The vaunted iPhone 11 Pro has a ‘night mode’ – and where better to test it than in Arctic Murmansk during December, when the sun never rises?
That was the thinking behind Radio Free Europe photographer Amos Chapple’s odyssey to the Russian city.
And the results are mesmerising.
Radio Free Europe photographer Amos Chapple visited Murmansk this December to test out the iPhone 11 Pro’s night mode. This picture was taken at midday
Mr Chapple, from New Zealand, braved temperatures of -13C to capture blizzard-battered Murmansk
About 60 miles to the east of Murmansk, Tsarist-era boats lie frozen in the moonlight. Amos said that these boats were the most interesting sight during his trip
These boats have lay abandoned through world wars and several Soviet dictatorships. Pictured are friends from China, posing in front of the rotting hulls
Amos said: ‘The locals were awesome. Great people – the reason why I love working in Russia so much’
According to Amos, this rail yard runs non-stop, 24 hours a day – mainly moving coal around
Mr Chapple, from New Zealand, braved temperatures of -13C over a week to shoot Tsarist-era boats, some of the city’s most impressive structures – and its hardy, and very friendly, people.
He told MailOnline Travel that they were ‘awesome’.
He said: ‘The locals were awesome. Great people – the reason why I love working in Russia so much. One night I was wandering around the village of Teriberka and poked my head into the town’s heating plant. It looked amazing – epic Soviet apparatus with guys working around it under chunky old Soviet lamps. I asked if I could shoot photos. They all chatted amongst themselves for a second then said no, that they’d probably get into trouble.
‘“No problem” I said, then started walking away. Then one of the guys popped his head out and said “hey blogger!” Then he told me to wait for a second and take a seat on his snowmobile. Then he took me through the snowy wilderness for a few roaring, freezing minutes until we arrived at a frozen waterfall. The guy had felt bad for turning me away, so wanted to show me something he thought I might like to photograph!’
Mr Chapple was full of praise for the camera, too.
This picture was taken on December 11 at 11:32 am as the sun neared its highest point just below the horizon, said Amos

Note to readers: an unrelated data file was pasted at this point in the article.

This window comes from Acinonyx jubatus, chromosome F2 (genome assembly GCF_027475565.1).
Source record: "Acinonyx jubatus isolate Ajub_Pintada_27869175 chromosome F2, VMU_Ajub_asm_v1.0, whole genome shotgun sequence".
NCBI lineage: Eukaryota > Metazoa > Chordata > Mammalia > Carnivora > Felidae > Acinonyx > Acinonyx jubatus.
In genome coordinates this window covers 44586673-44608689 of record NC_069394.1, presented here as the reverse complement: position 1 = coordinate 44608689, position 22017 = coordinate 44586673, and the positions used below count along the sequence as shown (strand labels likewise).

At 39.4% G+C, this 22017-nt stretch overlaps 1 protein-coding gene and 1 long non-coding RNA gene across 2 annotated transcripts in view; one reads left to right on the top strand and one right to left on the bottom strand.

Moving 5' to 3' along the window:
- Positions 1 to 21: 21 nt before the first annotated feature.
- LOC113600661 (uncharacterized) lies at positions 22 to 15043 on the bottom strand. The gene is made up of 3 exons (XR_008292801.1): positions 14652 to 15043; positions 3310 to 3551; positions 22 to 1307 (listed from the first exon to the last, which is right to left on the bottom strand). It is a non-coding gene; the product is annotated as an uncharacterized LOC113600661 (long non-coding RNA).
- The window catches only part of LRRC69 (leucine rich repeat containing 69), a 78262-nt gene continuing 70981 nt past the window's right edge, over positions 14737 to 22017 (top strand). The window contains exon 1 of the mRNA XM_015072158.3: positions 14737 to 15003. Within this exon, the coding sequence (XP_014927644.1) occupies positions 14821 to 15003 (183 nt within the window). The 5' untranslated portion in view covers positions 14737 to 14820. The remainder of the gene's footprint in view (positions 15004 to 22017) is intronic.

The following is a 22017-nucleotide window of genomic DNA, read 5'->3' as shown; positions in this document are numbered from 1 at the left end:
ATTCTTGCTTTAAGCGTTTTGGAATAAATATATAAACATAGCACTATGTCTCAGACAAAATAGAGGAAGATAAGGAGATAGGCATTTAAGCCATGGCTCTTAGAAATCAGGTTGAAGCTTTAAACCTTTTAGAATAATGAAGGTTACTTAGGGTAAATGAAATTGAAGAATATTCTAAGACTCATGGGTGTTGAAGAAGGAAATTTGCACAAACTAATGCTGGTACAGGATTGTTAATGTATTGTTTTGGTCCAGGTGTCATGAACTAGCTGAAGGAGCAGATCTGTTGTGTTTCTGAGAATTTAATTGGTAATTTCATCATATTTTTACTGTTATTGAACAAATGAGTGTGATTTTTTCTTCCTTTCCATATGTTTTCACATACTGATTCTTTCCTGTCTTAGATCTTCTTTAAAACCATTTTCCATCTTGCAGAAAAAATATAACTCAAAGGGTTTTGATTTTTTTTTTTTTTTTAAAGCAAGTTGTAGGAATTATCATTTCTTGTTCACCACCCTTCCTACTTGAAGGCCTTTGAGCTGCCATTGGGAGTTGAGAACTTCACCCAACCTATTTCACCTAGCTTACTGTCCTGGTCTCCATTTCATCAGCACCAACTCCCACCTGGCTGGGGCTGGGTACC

A moonlit night in Teriberka, which is remote – but a great place to see the Northern Lights
Men drinking in a basement bar where, according to Amos, a large glass of beer costs around $1 (77p)
The 116ft-tall Alyosha Monument, which is dedicated to those who fought in the Second World War (left). The image on the right shows two men conversing in the courtyard of a Stalinist-era building
Lone ranger: A man at a city centre shooting range inspects his weapon
He said: ‘The night mode is incredible just for the computing power it uses to shoot in the dark.’
One of its most impressive features, he revealed in a feature for PetaPixel, is its ability to prevent motion blur, even during longer exposures.
‘All of the shots I made were tack sharp,’ he wrote.
Amos said that he was impressed with the iPhone 11 Pro’s ability to prevent motion blur
A local braves an afternoon blizzard in Murmansk, which sits in a bay by the frigid Barents Sea
A Soviet-era fighter plane is lit by the glow of Murmansk’s streetlights
In the biting cold, Amos revealed that he would sometimes operate the iPhone using his nose
Amos said of this picture: ‘A shopkeeper pours for a man who said the 10 litres of beer were for “my wife and me over the weekend”‘
A city centre chandelier-festooned Murmansk nightclub does a roaring trade
However, the cold did cause a few issues.
He added: ‘I had it inside a snug leather case so it was fairly insulated, but it was a little painful at times having to pull my thumb out of my glove to switch settings on the camera. Sometimes I was just pressing buttons with the tip of my nose so I could keep my fingers warmly inside my gloves.’
The most impressive sight he shot? The old boats.
He said: ‘The most impressive place was in the nearby village of Teriberka where Tsarist-era boats sat rotting in the tide. Revolution, followed by world war, followed by Stalin’s mass murders, followed by the collapse of the Soviet Union all took place as those boats just sat there as the tides came and went.’
To see more Amos Chapple’s work visit www.amoschapplephoto.com.
Way to glow: The aurora lights up the night sky over a Teriberka cemetery
The population of Murmansk is steadily declining. But Amos found some people who loved the wintry way of life
‘All of the shots I made were tack sharp,’ said Amos. On the right is a Murmansk KFC mascot (right)